Hariri returned to Lebanon in the early 80s as a wealthy man and began to build a name for himself by making large donations and contributions to various groups in Lebanon. He was implanted as the Saudis' strong man following the collapse of the PLO and the paucity of any viable Sunni leadership in the country, as well as a response to the rising power of the Shiite militia Amal. In 1992, becoming prime minister under Syria's watchful military occupation of Lebanon, he put the country back on the financial map through the issuing of Eurobonds and won plaudits from the World Bank for his plan to borrow reconstruction money as the country's debt grew to become the largest per capita in the world.
On 14 February 2005 Hariri was killed, along with 21 others, when explosives equivalent of around 1,000 kg of TNT were detonated as his motorcade drove near the St. George Hotel in Beirut. Among the dead were several of Hariri's bodyguards and his friend and former Minister of the Economy Bassel Fleihan. Hariri was buried along with his bodyguards, who died in the bombing, in a location near Mohammad Al-Amin Mosque.
A 2006 report by Brammertz has indicated that DNA evidence collected from the crime scene suggests that the assassination might be the act of a young male suicide bomber. A UN backed tribunal issued four arrest warrants to members of the Hezbollah. Hezbollah blames the assassination on Israel.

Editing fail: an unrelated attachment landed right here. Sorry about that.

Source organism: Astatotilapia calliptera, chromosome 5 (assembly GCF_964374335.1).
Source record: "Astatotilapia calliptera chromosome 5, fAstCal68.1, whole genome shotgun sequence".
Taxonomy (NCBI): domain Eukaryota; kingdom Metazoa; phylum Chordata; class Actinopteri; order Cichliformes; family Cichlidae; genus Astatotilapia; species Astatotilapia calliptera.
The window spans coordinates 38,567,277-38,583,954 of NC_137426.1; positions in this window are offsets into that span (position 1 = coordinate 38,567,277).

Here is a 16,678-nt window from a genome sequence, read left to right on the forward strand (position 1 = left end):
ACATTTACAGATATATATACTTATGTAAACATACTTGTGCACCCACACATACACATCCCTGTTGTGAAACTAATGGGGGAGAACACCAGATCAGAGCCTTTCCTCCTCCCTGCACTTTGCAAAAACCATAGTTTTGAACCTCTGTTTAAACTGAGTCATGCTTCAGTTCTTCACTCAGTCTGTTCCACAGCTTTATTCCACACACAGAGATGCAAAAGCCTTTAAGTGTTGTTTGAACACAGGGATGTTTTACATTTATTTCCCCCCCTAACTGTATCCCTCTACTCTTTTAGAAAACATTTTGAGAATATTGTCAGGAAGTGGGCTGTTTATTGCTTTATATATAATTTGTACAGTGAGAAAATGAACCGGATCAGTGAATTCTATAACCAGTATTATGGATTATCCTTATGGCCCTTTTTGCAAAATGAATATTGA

Hariri was considered, mainly by his opponents, as the principal actor in the widespread corruption that plagued Lebanon during the Syrian occupation. His wealth grew from less than $1 billion dollars when he was appointed prime minister in 1992, to over $16 billion when he died. The Company for the Development and Reconstruction of Beirut's Central District, known as Solidere, in which Hariri is the primary shareholder, expropriated most property in the central business district of Beirut, compensating each owner with shares in the company, were worth as little as 15% of the property's value. That Hariri and his business associates profited immensely from this project was an open secret.
Hariri and his protégés were not the only beneficiaries of this spending spree. In order to secure support from militia chieftains, such as Walid Jumblatt and Nabih Berri, and pro-Syrian ideologues that Damascus had installed in the government, Hariri allowed kickbacks from public spending to enrich all major government figures. For example, a contract to build a section of the coastal motorway was awarded to the firm of Randa Berri, the wife of Parliament Speaker Nabih Berri, at a price estimated to be at least $100 million in excess of construction costs. Contracts for the import of petroleum were awarded to the two sons of President Elias Hrawi.
As result of the growing criticism and popular discontent with Hariri's policies, the government banned public demonstrations in 1994 and relied upon the Army to enforce the decree.
In return for a relatively free hand in economic matters, Hariri cooperated with Syria's drive to consolidate its control over Lebanon. Under the guise of "regulating" the audiovisual media, the government placed control of all major television and radio stations in the hands of pro-Syrian elites. Supporters of Michel Aoun were also perpetually harassed and detained.
His is mainly credited with the widespread corruption that followed the war and the crippling damages done to the economy, with the public debt rising from $2.5 billion to over $40 billion and economic growth slowing from 8% to –1% during his time as prime minister.
From : www.wikipedia.org